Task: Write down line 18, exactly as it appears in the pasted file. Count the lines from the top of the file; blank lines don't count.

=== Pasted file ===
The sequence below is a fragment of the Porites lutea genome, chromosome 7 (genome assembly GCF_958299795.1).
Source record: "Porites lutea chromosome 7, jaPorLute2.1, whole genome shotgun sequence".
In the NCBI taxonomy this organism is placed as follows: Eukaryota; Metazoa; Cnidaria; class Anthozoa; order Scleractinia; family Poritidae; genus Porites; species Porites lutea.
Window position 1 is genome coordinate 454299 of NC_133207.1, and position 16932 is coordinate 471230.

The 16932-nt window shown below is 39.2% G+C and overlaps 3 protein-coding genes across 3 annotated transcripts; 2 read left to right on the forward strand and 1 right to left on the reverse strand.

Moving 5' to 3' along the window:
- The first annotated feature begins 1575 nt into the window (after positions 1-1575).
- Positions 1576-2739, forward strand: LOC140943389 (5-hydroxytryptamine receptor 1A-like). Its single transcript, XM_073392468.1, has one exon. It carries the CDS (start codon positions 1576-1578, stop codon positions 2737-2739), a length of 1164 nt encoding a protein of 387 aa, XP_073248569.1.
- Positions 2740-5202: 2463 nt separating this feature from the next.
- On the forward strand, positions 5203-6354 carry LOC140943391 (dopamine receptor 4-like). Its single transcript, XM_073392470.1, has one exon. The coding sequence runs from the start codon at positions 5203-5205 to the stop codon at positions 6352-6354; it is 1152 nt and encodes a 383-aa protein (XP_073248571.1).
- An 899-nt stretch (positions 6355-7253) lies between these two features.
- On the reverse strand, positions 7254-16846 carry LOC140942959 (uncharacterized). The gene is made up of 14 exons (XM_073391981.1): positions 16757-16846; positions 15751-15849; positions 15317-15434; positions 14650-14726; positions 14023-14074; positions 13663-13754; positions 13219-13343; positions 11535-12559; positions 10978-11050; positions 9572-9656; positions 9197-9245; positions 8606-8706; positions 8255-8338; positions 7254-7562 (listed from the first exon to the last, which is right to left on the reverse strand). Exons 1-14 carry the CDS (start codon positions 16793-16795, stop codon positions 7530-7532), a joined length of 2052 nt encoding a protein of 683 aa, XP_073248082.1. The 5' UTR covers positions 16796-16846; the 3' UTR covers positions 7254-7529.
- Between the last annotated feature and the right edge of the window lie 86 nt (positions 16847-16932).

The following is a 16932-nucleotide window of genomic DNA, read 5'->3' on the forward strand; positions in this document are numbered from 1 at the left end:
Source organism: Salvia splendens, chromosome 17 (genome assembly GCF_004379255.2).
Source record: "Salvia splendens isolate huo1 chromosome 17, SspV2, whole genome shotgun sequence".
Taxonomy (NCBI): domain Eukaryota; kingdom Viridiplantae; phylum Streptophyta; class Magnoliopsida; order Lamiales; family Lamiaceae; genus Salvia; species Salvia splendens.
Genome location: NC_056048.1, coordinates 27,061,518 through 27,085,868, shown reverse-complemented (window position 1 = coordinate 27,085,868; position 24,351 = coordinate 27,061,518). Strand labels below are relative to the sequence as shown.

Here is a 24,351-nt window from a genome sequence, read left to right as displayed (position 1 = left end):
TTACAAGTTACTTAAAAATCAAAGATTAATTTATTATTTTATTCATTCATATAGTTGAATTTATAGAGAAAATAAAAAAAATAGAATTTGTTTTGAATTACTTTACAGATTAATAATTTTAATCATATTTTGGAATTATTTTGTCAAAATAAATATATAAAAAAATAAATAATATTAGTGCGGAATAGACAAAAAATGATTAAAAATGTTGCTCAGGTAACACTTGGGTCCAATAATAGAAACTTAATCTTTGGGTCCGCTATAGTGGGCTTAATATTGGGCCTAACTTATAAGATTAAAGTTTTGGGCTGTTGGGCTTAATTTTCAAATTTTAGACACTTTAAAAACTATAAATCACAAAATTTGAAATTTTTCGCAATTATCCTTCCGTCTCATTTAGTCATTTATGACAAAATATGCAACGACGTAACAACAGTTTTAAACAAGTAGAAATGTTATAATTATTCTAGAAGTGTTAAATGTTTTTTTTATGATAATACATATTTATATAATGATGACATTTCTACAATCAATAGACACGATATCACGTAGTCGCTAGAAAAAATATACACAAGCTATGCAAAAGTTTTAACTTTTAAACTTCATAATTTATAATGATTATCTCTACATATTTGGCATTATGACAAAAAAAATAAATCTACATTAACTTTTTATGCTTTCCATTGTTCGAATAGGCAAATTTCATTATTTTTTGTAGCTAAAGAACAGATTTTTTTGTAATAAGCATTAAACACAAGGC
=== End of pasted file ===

Genome location: NC_056048.1, coordinates 27,061,518 through 27,085,868, shown reverse-complemented (window position 1 = coordinate 27,085,868; position 24,351 = coordinate 27,061,518). Strand labels below are relative to the sequence as shown.